Letter to the Editor Open Access
Copyright ©The Author(s) 2022. Published by Baishideng Publishing Group Inc. All rights reserved.
World J Clin Cases. Nov 16, 2022; 10(32): 12052-12055
Published online Nov 16, 2022. doi: 10.12998/wjcc.v10.i32.12052
Heart failure with preserved ejection fraction: A distinct heart failure phenotype?
Filippos Triposkiadis, Grigorios Giamouzis, John Skoularigis, Andrew Xanthopoulos
Filippos Triposkiadis, Grigorios Giamouzis, John Skoularigis, Andrew Xanthopoulos, Department of Cardiology, University Hospital of Larissa, Larissa 41110, Greece
ORCID number: Filippos Triposkiadis (0000-0001-6433-4016); Grigorios Giamouzis (0000-0002-7406-5427); John Skoularigis (0000-0001-7159-2478); Andrew Xanthopoulos (0000-0002-9439-3946).
Author contributions: Triposkiadis F and Xanthopoulos A wrote the letter; Giamouzis G and Skoularigis J revised the letter, and all authors made substantial contributions to conception and design of the study, acquisition of data, or analysis and interpretation of data; drafted the article or made critical revisions related to important intellectual content of the manuscript; and gave final approval of the version of the article to be published.
Conflict-of-interest statement: All the authors report no relevant conflicts of interest for this article.
Open-Access: This article is an open-access article that was selected by an in-house editor and fully peer-reviewed by external reviewers. It is distributed in accordance with the Creative Commons Attribution NonCommercial (CC BY-NC 4.0) license, which permits others to distribute, remix, adapt, build upon this work non-commercially, and license their derivative works on different terms, provided the original work is properly cited and the use is non-commercial. See: https://creativecommons.org/Licenses/by-nc/4.0/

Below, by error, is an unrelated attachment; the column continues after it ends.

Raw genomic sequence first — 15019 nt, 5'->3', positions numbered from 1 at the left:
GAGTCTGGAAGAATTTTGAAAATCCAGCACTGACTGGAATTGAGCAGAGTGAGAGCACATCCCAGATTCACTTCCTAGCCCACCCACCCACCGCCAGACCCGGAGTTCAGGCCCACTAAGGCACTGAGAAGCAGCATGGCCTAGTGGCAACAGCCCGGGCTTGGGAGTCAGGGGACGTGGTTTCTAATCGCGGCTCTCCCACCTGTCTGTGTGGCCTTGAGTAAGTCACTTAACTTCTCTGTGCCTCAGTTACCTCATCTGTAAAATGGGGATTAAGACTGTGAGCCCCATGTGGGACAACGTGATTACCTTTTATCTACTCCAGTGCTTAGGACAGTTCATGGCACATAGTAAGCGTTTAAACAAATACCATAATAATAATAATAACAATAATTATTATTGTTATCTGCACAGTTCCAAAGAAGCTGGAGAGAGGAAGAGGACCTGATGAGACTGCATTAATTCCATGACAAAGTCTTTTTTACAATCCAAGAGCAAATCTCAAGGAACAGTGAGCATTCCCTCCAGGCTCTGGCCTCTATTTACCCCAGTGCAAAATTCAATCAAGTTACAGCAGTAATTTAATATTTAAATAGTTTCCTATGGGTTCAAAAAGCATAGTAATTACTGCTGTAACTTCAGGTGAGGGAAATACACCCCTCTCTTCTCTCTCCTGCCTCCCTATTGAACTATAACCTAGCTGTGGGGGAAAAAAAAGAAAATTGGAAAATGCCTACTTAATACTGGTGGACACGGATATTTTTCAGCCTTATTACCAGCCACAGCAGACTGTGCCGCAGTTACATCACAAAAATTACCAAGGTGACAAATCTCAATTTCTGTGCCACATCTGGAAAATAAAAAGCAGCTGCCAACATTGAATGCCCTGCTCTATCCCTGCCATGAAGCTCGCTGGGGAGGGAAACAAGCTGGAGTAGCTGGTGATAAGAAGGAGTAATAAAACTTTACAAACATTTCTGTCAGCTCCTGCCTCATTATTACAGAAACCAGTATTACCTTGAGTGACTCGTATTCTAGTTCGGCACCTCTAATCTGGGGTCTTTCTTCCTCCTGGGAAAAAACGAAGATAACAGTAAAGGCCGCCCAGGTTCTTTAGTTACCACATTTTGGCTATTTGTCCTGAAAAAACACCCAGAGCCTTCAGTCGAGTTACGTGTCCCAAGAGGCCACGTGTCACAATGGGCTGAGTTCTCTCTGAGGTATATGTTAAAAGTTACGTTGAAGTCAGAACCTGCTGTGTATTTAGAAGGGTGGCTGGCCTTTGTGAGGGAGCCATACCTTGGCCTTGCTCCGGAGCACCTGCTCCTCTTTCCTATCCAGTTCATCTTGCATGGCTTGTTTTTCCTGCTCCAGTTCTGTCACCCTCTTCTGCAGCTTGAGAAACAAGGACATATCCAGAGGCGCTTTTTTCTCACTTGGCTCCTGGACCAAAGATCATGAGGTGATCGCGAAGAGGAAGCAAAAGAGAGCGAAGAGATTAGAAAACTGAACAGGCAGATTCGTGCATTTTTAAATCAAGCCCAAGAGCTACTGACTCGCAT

Corresponding author: Andrew Xanthopoulos, FACC, MD, PhD, Senior Postdoctoral Fellow, Department of Cardiology, University Hospital of Larissa, Mezourlo, Larissa 41110, Greece. andrewvxanth@gmail.com
Received: July 20, 2022
Peer-review started: July 20, 2022
First decision: September 5, 2022
Revised: September 15, 2022
Accepted: October 13, 2022
Article in press: October 13, 2022
Published online: November 16, 2022

Abstract

The present work discusses the serious confusion resulting from the arbitrary nomenclature of heart failure with preserved ejection fraction (HFpEF), the presumed underlying pathophysiology, and the supposed features. A consequence of this misconception is that HFpEF trials have recruited patients with entirely different characteristics rendering the extrapolation of the results of one study to the other infeasible and dramatically affecting diagnosis and treatment.

Key Words: Heart failure, Preserved, Nomenclature, Left ventricular ejection fraction, Pathophysiology, Phenotypic persistence

Core Tip: Heart failure (HF) with preserved left ventricular ejection fraction heart failure with preserved ejection fraction (HFpEF) raises serious confusion resulting from the arbitrary nomenclature, the presumed underlying pathophysiology, and the supposed features, all of which dramatically impact patient management. HFpEF predominantly represents a group of distinct diseases and not a specific HF phenotype which exhibits phenotypic heterogeneity.



TO THE EDITOR